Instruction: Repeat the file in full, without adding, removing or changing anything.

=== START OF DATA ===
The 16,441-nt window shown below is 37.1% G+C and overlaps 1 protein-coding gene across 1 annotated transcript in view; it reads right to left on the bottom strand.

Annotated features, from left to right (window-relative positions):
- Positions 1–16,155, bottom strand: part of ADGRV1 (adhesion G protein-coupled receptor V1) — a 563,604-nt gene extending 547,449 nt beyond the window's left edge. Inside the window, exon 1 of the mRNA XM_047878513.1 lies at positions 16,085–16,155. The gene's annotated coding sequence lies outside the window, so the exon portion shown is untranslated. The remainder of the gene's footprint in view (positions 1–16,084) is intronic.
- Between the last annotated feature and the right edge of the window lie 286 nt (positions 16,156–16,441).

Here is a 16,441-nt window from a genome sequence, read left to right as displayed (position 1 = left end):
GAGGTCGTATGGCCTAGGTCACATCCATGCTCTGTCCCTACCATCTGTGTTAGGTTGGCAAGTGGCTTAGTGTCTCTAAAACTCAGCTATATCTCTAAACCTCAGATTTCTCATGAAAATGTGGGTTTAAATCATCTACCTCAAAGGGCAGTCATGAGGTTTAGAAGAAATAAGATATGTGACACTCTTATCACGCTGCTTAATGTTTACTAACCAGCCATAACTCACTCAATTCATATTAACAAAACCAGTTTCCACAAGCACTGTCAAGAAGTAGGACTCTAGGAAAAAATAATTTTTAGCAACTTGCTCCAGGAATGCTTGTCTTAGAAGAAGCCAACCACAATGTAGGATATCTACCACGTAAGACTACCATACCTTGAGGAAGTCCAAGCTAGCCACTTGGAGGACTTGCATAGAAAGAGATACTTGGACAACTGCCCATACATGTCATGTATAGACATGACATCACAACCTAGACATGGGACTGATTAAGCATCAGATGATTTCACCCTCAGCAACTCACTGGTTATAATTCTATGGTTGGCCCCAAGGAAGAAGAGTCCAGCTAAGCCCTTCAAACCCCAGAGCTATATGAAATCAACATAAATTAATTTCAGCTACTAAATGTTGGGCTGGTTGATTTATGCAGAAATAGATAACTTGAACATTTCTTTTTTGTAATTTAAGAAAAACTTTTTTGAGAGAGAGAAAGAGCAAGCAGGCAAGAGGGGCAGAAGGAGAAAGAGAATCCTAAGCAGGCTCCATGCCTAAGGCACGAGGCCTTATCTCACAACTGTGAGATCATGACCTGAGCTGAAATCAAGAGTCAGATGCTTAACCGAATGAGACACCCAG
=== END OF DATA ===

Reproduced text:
The 16,441-nt window shown below is 37.1% G+C and overlaps 1 protein-coding gene across 1 annotated transcript in view; it reads right to left on the bottom strand.

Annotated features, from left to right (window-relative positions):
- Positions 1–16,155, bottom strand: part of ADGRV1 (adhesion G protein-coupled receptor V1) — a 563,604-nt gene extending 547,449 nt beyond the window's left edge. Inside the window, exon 1 of the mRNA XM_047878513.1 lies at positions 16,085–16,155. The gene's annotated coding sequence lies outside the window, so the exon portion shown is untranslated. The remainder of the gene's footprint in view (positions 1–16,084) is intronic.
- Between the last annotated feature and the right edge of the window lie 286 nt (positions 16,156–16,441).

Here is a 16,441-nt window from a genome sequence, read left to right as displayed (position 1 = left end):
GAGGTCGTATGGCCTAGGTCACATCCATGCTCTGTCCCTACCATCTGTGTTAGGTTGGCAAGTGGCTTAGTGTCTCTAAAACTCAGCTATATCTCTAAACCTCAGATTTCTCATGAAAATGTGGGTTTAAATCATCTACCTCAAAGGGCAGTCATGAGGTTTAGAAGAAATAAGATATGTGACACTCTTATCACGCTGCTTAATGTTTACTAACCAGCCATAACTCACTCAATTCATATTAACAAAACCAGTTTCCACAAGCACTGTCAAGAAGTAGGACTCTAGGAAAAAATAATTTTTAGCAACTTGCTCCAGGAATGCTTGTCTTAGAAGAAGCCAACCACAATGTAGGATATCTACCACGTAAGACTACCATACCTTGAGGAAGTCCAAGCTAGCCACTTGGAGGACTTGCATAGAAAGAGATACTTGGACAACTGCCCATACATGTCATGTATAGACATGACATCACAACCTAGACATGGGACTGATTAAGCATCAGATGATTTCACCCTCAGCAACTCACTGGTTATAATTCTATGGTTGGCCCCAAGGAAGAAGAGTCCAGCTAAGCCCTTCAAACCCCAGAGCTATATGAAATCAACATAAATTAATTTCAGCTACTAAATGTTGGGCTGGTTGATTTATGCAGAAATAGATAACTTGAACATTTCTTTTTTGTAATTTAAGAAAAACTTTTTTGAGAGAGAGAAAGAGCAAGCAGGCAAGAGGGGCAGAAGGAGAAAGAGAATCCTAAGCAGGCTCCATGCCTAAGGCACGAGGCCTTATCTCACAACTGTGAGATCATGACCTGAGCTGAAATCAAGAGTCAGATGCTTAACCGAATGAGACACCCAG